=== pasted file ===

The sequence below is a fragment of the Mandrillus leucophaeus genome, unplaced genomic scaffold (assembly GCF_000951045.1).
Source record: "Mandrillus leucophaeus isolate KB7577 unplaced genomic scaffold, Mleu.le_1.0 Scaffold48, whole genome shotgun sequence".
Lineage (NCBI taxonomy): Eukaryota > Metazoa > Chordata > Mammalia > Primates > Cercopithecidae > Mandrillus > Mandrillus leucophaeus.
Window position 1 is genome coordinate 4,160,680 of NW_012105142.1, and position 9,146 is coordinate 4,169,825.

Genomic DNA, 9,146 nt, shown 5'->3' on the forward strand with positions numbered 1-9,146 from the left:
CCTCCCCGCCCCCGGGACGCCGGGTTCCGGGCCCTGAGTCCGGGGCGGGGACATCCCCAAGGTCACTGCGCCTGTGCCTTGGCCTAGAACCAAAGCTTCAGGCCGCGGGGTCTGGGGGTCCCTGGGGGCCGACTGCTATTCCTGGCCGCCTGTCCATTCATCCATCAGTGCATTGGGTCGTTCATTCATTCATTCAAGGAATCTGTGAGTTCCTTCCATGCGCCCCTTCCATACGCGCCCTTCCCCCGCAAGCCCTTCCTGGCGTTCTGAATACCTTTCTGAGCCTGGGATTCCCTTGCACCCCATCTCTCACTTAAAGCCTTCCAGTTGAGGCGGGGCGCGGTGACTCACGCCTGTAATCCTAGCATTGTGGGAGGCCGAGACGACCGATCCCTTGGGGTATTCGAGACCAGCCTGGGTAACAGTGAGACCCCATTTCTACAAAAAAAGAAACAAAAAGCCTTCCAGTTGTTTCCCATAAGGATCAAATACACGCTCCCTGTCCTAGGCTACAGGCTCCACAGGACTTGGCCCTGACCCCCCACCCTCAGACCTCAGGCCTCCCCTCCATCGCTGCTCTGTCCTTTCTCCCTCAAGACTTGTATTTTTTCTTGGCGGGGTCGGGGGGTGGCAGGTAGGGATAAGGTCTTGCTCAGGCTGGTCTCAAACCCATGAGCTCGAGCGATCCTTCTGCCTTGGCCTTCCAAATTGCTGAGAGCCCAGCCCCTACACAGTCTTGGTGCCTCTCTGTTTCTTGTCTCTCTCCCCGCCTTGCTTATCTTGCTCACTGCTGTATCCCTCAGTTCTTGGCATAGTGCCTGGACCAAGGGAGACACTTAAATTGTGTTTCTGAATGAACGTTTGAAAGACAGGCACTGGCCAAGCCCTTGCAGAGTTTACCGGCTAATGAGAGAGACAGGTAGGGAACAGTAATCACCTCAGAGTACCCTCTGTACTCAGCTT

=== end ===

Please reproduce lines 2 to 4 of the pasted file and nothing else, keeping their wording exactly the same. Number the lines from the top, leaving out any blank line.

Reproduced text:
Source record: "Mandrillus leucophaeus isolate KB7577 unplaced genomic scaffold, Mleu.le_1.0 Scaffold48, whole genome shotgun sequence".
Lineage (NCBI taxonomy): Eukaryota > Metazoa > Chordata > Mammalia > Primates > Cercopithecidae > Mandrillus > Mandrillus leucophaeus.
Window position 1 is genome coordinate 4,160,680 of NW_012105142.1, and position 9,146 is coordinate 4,169,825.